When Wayne Davis embarked on his RCMP career in 1965, he was fulfilling a childhood dream that would take him across the country, and eventually, into a dark part of Canada’s history that is often left in the shadows.
For Davis, it brought a swift end to an 18-year career as a staff sergeant. In fact, homosexuality was illegal in Canada during his first two years with RCMP.
“I was promoted again and moved to Toronto, where my career came to a screeching halt in 1985,” Davis, who was closeted at work at the time, recalled.
“I was called into administration one day, and they said ‘someone saw you in a gay bar. Why were you in a gay bar?’ I guess I could have said I was there with a gay friend- but I was tired and a little bit defiant. I simply said ‘I was in a gay bar because I’m gay.'”
The often abusive and degrading tactics are summarized in a documentary called The Fruit Machine; named for a failed device commissioned to detect homosexuality.
Michelle Douglas was enjoying early career success in the Armed Forces when she went through a disturbing investigation.
“One day my boss came to see me. He said we had an investigation to attend to. The next thing I know, I was dropped off at a hotel room where I was interrogated for days by military police officers about my sexual orientation,” Douglas said.
“It was devastating. It was an incredibly hard period of time.”
“I felt humiliated, embarrassed, ashamed, and scared.”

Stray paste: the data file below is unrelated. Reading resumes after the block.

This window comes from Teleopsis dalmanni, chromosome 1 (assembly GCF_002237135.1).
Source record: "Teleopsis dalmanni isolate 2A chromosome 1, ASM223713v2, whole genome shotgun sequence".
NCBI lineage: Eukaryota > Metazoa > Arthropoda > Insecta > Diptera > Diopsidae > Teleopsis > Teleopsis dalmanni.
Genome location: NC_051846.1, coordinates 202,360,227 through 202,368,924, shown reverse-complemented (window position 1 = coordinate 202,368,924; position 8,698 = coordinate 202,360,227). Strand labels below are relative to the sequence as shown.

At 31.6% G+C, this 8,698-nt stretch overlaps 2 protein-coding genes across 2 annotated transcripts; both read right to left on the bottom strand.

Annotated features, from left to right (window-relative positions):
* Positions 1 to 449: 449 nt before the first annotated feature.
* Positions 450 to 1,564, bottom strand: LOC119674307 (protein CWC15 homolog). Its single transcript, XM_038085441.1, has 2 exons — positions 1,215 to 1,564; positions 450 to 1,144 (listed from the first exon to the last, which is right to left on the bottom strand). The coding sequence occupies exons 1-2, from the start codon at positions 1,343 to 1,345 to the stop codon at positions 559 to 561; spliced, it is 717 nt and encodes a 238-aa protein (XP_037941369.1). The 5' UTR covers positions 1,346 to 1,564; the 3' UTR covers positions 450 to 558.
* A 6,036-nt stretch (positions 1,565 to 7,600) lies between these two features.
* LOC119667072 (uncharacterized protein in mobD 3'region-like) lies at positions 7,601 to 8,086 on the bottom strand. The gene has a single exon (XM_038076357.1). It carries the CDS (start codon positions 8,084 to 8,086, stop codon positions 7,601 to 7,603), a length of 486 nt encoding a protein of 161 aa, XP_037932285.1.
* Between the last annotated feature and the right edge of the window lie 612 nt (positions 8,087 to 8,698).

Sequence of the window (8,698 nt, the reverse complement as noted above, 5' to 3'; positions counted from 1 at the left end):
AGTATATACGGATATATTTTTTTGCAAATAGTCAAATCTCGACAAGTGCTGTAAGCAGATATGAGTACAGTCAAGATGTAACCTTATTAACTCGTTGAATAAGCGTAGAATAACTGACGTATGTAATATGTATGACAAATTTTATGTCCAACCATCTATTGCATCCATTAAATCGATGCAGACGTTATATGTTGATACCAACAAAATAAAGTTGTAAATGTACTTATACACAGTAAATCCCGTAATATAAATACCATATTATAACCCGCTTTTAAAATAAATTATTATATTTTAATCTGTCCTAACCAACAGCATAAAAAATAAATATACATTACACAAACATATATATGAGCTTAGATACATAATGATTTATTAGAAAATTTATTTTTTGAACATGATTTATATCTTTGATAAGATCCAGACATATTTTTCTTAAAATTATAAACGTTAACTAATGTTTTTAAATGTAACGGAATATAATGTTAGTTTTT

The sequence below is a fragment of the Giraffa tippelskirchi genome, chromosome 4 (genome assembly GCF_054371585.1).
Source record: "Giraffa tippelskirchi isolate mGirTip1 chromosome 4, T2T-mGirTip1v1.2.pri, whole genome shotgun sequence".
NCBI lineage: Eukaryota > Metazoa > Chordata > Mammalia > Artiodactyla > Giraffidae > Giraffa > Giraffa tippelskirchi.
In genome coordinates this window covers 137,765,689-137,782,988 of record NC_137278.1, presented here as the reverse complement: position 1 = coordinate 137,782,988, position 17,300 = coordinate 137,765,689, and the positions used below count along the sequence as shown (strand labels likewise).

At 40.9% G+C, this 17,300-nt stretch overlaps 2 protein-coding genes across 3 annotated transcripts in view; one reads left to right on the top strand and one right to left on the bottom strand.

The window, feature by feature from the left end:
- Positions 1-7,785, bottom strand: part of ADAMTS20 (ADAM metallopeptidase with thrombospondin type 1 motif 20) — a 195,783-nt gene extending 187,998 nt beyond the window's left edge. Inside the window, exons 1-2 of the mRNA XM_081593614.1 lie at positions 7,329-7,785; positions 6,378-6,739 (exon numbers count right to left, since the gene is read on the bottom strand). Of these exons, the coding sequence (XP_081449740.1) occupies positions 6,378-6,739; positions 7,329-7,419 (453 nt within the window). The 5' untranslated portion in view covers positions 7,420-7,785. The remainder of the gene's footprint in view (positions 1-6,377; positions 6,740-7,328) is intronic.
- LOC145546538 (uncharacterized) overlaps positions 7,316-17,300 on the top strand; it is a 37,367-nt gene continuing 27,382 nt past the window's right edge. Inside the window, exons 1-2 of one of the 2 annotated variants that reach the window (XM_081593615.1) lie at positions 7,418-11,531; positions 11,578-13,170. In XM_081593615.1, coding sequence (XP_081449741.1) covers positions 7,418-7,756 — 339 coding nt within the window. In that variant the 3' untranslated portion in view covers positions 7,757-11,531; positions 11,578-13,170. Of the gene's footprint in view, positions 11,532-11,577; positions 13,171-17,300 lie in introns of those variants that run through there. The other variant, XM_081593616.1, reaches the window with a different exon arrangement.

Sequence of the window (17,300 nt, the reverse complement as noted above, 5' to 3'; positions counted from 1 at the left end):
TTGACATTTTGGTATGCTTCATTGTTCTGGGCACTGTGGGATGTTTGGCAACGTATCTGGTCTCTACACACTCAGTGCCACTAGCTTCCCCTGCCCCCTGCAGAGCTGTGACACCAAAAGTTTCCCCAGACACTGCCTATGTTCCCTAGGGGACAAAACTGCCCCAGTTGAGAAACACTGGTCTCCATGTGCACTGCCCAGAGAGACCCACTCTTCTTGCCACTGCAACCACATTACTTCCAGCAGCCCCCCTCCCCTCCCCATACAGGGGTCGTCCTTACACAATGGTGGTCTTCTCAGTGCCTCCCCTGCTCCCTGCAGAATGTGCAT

She would go on to successfully sue the military in a landmark 1992 case that ended Canada’s formalized ban on LGBT people in the armed forces.
In the decades since, the pair are proud to see 2SLGBTQIA+ rights progress.
Douglas was in the House of Commons for Prime Minister Justin Trudeau’s apology for historical mistreatment of LGBTQ2 Canadians.
“It was a measure of justice I didn’t get long ago. It was a long journey, no question about it. Some of the reflections from the past are still very difficult for me to think about today. But I’m an optimist. I also know how lucky I am to live in Canada, where change is possible.”
While Davis describes himself as a ‘newborn activist’ that was skeptical of the apology, it quickly came to hold a special place in his heart.
“You apologize for the Head Tax, Japanese internment, aboriginal residential schools- what does that serve,” Davis mused.
“It’s incredibly meaningful for the person or group or organization being apologized to.”
“That shocked me, how meaningful it was to me.”
“Apologies mean something. Apologies are the start of righting a wrong.”
UR Pride Centre for Sexuality and Gender Diversity Jacq Brasseur says education about topics like the purge is important to continue to tackle systemic issues.
“Every day I talk to LGBT people who have not been invited for second interviews after being seen, I’ve heard stories of people whose workplaces have become hostile for them and there’s almost a feeling of having to resign.”
“I just hope what people take away from this is learning more about Canadian history and about how LGBT people have been persecuted by the Canadian government and have more conversations about how transphobia and homophobia, at a systemic level, still exists.
Douglas and Davis will speak at the University of Regina on Friday night before speaking at CFB Moose Jaw on Saturday.
They’re also urging other survivors of the purge to apply for compensations and other reparative measures before April 25th as part of a major settlement with the federal government.
In a 2016 national class-action lawsuit, the government of Canada was sued for its role in the Purge. Over $100 million from the settlement is reserved for compensating LGBTQ+ people who were victimized, while another $15 million is for historical reconciliation, education, and memorialization projects.
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